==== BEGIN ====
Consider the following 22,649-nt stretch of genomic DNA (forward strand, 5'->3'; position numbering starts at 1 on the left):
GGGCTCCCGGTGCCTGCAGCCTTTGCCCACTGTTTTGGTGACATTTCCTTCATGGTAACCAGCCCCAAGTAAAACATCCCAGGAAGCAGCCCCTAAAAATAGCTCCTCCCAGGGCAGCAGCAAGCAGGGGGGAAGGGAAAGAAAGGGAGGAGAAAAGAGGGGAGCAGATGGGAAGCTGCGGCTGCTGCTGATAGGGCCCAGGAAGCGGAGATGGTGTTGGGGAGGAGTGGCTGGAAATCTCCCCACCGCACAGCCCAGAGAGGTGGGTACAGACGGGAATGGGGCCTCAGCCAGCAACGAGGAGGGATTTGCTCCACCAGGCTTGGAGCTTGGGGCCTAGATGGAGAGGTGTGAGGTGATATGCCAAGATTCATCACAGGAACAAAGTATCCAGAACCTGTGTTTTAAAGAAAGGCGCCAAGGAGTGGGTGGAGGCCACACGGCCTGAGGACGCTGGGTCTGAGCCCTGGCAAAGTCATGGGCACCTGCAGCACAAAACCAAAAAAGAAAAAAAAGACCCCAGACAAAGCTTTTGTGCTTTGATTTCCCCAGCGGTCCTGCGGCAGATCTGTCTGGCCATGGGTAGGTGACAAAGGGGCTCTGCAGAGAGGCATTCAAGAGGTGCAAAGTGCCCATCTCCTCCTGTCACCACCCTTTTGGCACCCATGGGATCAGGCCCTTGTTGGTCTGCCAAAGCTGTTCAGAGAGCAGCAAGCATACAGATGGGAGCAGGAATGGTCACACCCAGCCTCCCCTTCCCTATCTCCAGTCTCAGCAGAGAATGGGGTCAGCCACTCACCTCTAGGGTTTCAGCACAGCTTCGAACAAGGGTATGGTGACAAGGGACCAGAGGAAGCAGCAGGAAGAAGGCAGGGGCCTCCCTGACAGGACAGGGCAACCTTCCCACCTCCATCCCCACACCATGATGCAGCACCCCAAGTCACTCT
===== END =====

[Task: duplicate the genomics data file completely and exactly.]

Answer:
Consider the following 22,649-nt stretch of genomic DNA (forward strand, 5'->3'; position numbering starts at 1 on the left):
GGGCTCCCGGTGCCTGCAGCCTTTGCCCACTGTTTTGGTGACATTTCCTTCATGGTAACCAGCCCCAAGTAAAACATCCCAGGAAGCAGCCCCTAAAAATAGCTCCTCCCAGGGCAGCAGCAAGCAGGGGGGAAGGGAAAGAAAGGGAGGAGAAAAGAGGGGAGCAGATGGGAAGCTGCGGCTGCTGCTGATAGGGCCCAGGAAGCGGAGATGGTGTTGGGGAGGAGTGGCTGGAAATCTCCCCACCGCACAGCCCAGAGAGGTGGGTACAGACGGGAATGGGGCCTCAGCCAGCAACGAGGAGGGATTTGCTCCACCAGGCTTGGAGCTTGGGGCCTAGATGGAGAGGTGTGAGGTGATATGCCAAGATTCATCACAGGAACAAAGTATCCAGAACCTGTGTTTTAAAGAAAGGCGCCAAGGAGTGGGTGGAGGCCACACGGCCTGAGGACGCTGGGTCTGAGCCCTGGCAAAGTCATGGGCACCTGCAGCACAAAACCAAAAAAGAAAAAAAAGACCCCAGACAAAGCTTTTGTGCTTTGATTTCCCCAGCGGTCCTGCGGCAGATCTGTCTGGCCATGGGTAGGTGACAAAGGGGCTCTGCAGAGAGGCATTCAAGAGGTGCAAAGTGCCCATCTCCTCCTGTCACCACCCTTTTGGCACCCATGGGATCAGGCCCTTGTTGGTCTGCCAAAGCTGTTCAGAGAGCAGCAAGCATACAGATGGGAGCAGGAATGGTCACACCCAGCCTCCCCTTCCCTATCTCCAGTCTCAGCAGAGAATGGGGTCAGCCACTCACCTCTAGGGTTTCAGCACAGCTTCGAACAAGGGTATGGTGACAAGGGACCAGAGGAAGCAGCAGGAAGAAGGCAGGGGCCTCCCTGACAGGACAGGGCAACCTTCCCACCTCCATCCCCACACCATGATGCAGCACCCCAAGTCACTCT